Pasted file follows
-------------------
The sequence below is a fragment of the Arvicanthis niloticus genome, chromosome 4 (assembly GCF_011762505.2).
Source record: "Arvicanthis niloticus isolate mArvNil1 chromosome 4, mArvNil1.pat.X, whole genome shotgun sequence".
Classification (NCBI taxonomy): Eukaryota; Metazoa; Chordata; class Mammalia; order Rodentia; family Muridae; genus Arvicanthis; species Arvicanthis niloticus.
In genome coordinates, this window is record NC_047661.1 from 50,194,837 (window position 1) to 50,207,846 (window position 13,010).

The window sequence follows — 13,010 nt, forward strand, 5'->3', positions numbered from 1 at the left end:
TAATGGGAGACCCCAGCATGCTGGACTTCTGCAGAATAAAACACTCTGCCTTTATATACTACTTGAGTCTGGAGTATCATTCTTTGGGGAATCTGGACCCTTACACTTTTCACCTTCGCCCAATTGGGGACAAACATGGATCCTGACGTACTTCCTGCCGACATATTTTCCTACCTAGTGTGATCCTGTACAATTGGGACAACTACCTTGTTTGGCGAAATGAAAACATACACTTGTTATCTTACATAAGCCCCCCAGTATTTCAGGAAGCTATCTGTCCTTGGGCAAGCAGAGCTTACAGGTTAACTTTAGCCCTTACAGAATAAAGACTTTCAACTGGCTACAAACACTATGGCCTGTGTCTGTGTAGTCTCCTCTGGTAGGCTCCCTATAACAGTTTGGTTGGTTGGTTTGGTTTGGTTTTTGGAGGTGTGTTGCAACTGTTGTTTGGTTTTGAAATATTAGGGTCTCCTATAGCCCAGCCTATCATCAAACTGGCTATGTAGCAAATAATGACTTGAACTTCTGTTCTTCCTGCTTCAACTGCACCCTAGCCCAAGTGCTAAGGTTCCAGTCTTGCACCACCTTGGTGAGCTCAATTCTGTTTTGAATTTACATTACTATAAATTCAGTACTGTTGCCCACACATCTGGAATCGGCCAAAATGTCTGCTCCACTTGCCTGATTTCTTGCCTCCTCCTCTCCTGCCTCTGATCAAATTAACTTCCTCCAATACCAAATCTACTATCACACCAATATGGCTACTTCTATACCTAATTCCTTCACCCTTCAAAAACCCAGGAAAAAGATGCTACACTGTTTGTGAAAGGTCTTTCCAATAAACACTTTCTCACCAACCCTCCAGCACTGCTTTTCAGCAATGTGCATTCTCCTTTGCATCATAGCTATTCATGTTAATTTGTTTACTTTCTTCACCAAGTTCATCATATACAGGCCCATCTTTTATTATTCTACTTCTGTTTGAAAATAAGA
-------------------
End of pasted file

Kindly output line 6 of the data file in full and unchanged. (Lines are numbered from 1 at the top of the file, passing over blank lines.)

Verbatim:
TAATGGGAGACCCCAGCATGCTGGACTTCTGCAGAATAAAACACTCTGCCTTTATATACTACTTGAGTCTGGAGTATCATTCTTTGGGGAATCTGGACCCTTACACTTTTCACCTTCGCCCAATTGGGGACAAACATGGATCCTGACGTACTTCCTGCCGACATATTTTCCTACCTAGTGTGATCCTGTACAATTGGGACAACTACCTTGTTTGGCGAAATGAAAACATACACTTGTTATCTTACATAAGCCCCCCAGTATTTCAGGAAGCTATCTGTCCTTGGGCAAGCAGAGCTTACAGGTTAACTTTAGCCCTTACAGAATAAAGACTTTCAACTGGCTACAAACACTATGGCCTGTGTCTGTGTAGTCTCCTCTGGTAGGCTCCCTATAACAGTTTGGTTGGTTGGTTTGGTTTGGTTTTTGGAGGTGTGTTGCAACTGTTGTTTGGTTTTGAAATATTAGGGTCTCCTATAGCCCAGCCTATCATCAAACTGGCTATGTAGCAAATAATGACTTGAACTTCTGTTCTTCCTGCTTCAACTGCACCCTAGCCCAAGTGCTAAGGTTCCAGTCTTGCACCACCTTGGTGAGCTCAATTCTGTTTTGAATTTACATTACTATAAATTCAGTACTGTTGCCCACACATCTGGAATCGGCCAAAATGTCTGCTCCACTTGCCTGATTTCTTGCCTCCTCCTCTCCTGCCTCTGATCAAATTAACTTCCTCCAATACCAAATCTACTATCACACCAATATGGCTACTTCTATACCTAATTCCTTCACCCTTCAAAAACCCAGGAAAAAGATGCTACACTGTTTGTGAAAGGTCTTTCCAATAAACACTTTCTCACCAACCCTCCAGCACTGCTTTTCAGCAATGTGCATTCTCCTTTGCATCATAGCTATTCATGTTAATTTGTTTACTTTCTTCACCAAGTTCATCATATACAGGCCCATCTTTTATTATTCTACTTCTGTTTGAAAATAAGA